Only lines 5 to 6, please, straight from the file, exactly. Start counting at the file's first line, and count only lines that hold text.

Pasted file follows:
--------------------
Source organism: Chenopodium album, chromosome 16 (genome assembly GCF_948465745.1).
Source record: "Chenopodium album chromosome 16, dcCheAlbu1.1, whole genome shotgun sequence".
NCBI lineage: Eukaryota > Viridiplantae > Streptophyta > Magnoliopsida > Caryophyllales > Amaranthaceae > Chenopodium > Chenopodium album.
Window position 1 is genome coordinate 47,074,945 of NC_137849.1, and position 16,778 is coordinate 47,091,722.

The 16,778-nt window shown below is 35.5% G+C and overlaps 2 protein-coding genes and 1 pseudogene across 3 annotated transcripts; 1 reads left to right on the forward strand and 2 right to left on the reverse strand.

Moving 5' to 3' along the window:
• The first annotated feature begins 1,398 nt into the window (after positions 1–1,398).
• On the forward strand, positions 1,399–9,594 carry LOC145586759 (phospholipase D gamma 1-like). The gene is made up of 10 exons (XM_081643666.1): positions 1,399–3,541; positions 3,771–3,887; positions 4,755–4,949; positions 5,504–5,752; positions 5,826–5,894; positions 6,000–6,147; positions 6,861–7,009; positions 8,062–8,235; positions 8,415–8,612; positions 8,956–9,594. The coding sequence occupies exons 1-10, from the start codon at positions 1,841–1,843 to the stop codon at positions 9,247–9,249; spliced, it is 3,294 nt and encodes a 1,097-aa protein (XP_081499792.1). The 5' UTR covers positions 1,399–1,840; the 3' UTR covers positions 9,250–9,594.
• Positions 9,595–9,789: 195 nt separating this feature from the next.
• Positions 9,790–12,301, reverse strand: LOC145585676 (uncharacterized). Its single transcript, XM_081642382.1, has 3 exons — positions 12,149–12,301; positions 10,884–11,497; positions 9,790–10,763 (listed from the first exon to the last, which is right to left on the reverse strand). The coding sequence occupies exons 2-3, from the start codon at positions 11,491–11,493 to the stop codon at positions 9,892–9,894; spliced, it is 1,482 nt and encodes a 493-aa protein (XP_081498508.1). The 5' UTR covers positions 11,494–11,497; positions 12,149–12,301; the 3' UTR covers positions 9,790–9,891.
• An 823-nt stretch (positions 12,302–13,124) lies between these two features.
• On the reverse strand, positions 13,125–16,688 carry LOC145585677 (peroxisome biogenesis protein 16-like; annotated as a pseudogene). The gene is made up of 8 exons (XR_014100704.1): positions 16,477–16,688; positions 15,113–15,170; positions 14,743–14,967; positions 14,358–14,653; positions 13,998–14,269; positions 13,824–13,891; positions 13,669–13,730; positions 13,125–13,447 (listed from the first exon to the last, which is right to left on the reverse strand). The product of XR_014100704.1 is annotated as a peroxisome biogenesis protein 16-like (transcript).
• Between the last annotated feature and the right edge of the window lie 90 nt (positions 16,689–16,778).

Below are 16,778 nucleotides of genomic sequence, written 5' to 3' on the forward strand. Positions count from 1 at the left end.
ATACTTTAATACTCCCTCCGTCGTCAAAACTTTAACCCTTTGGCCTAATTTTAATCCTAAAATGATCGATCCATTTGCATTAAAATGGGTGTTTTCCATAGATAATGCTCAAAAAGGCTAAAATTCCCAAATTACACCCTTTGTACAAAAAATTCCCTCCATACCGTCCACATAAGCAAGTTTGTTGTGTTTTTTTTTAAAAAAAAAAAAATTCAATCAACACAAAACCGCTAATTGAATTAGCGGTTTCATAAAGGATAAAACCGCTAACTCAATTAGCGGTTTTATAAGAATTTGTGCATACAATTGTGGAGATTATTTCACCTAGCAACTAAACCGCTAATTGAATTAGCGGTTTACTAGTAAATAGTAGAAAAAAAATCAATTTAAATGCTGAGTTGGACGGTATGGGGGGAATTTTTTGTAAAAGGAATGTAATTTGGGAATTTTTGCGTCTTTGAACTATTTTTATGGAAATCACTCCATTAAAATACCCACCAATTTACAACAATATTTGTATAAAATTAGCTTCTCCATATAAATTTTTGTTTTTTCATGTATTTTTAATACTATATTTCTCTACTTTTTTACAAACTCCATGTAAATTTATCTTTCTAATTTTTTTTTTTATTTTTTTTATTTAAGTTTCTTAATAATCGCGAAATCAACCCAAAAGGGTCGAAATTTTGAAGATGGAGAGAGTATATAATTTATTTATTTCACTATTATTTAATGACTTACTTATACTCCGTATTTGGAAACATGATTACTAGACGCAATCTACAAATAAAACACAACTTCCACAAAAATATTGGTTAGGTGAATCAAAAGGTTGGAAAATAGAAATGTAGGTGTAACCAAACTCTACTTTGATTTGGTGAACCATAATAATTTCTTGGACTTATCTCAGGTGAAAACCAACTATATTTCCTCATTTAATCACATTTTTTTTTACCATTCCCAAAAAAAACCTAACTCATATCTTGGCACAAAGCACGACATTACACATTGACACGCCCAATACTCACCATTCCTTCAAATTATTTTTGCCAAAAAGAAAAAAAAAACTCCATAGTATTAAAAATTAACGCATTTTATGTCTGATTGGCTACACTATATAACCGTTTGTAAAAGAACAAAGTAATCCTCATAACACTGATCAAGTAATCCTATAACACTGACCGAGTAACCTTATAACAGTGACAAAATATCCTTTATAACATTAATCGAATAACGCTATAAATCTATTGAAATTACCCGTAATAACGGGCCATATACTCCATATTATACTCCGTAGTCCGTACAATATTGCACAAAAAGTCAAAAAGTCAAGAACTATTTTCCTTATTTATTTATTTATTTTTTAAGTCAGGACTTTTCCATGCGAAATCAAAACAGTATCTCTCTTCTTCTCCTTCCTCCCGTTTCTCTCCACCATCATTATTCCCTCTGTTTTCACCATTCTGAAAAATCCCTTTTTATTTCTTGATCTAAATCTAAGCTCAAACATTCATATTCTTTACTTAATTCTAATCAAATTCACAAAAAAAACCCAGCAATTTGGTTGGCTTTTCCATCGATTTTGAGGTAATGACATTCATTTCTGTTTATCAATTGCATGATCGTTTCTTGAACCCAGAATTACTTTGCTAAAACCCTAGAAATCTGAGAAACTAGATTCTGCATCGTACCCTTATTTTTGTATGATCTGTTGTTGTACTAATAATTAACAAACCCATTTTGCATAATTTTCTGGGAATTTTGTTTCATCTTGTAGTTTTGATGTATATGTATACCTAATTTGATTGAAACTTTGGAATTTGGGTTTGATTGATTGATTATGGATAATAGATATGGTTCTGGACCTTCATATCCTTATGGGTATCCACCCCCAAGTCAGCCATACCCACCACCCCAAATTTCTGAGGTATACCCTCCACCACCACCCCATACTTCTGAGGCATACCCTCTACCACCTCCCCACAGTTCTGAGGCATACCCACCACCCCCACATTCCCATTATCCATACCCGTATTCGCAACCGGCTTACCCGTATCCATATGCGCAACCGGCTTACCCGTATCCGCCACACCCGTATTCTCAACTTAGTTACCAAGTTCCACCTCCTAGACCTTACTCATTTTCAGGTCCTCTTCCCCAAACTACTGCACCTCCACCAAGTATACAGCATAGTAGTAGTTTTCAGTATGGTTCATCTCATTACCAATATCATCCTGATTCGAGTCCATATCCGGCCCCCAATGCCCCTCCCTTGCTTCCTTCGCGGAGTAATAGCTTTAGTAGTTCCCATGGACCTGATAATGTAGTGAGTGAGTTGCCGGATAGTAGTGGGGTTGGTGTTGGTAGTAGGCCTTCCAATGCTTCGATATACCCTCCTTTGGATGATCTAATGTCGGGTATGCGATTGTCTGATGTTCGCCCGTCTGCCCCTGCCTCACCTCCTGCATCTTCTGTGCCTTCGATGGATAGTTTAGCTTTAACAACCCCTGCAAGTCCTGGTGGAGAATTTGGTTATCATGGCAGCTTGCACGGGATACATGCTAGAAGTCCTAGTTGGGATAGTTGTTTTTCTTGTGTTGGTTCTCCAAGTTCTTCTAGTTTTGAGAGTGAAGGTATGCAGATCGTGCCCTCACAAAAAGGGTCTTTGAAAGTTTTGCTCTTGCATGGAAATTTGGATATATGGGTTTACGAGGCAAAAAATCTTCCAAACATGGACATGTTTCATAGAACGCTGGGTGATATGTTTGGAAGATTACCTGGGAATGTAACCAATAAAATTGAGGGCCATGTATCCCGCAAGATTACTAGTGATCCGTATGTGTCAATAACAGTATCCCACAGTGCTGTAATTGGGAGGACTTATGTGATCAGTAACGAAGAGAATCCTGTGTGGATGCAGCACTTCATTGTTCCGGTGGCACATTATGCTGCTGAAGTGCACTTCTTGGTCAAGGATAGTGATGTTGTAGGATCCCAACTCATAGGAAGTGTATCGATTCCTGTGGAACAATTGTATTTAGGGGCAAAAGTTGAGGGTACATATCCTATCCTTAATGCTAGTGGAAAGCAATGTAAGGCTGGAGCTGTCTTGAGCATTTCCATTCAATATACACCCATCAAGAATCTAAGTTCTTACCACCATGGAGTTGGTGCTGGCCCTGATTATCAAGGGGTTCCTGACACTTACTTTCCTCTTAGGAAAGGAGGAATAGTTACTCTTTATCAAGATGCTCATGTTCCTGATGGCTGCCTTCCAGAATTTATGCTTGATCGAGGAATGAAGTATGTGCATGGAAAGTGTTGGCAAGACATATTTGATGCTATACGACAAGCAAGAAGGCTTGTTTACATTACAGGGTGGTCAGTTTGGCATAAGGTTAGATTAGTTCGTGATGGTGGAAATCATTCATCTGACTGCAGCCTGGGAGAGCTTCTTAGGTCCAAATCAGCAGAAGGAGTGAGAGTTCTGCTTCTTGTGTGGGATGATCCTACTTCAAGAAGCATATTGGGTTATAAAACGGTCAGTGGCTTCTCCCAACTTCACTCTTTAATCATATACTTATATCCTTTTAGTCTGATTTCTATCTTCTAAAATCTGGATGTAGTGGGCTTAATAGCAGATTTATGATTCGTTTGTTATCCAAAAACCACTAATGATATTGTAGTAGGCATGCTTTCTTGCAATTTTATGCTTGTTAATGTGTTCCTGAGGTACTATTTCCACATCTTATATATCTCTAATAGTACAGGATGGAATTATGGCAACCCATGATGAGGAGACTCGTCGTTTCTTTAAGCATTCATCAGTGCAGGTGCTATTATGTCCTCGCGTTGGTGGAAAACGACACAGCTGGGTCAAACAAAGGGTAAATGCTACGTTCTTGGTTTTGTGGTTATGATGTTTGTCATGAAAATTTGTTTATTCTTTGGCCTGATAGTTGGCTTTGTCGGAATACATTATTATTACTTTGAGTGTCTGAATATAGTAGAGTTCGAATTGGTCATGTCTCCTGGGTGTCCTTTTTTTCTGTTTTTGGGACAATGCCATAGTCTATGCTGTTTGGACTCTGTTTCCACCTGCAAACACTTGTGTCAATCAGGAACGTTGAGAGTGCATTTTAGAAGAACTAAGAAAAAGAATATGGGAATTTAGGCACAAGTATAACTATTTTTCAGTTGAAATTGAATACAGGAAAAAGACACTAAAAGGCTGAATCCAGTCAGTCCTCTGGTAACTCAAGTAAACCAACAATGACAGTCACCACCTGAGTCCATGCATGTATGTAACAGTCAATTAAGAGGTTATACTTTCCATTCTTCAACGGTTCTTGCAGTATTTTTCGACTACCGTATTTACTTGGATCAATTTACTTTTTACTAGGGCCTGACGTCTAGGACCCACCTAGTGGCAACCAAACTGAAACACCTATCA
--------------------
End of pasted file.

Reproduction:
The 16,778-nt window shown below is 35.5% G+C and overlaps 2 protein-coding genes and 1 pseudogene across 3 annotated transcripts; 1 reads left to right on the forward strand and 2 right to left on the reverse strand.

Moving 5' to 3' along the window: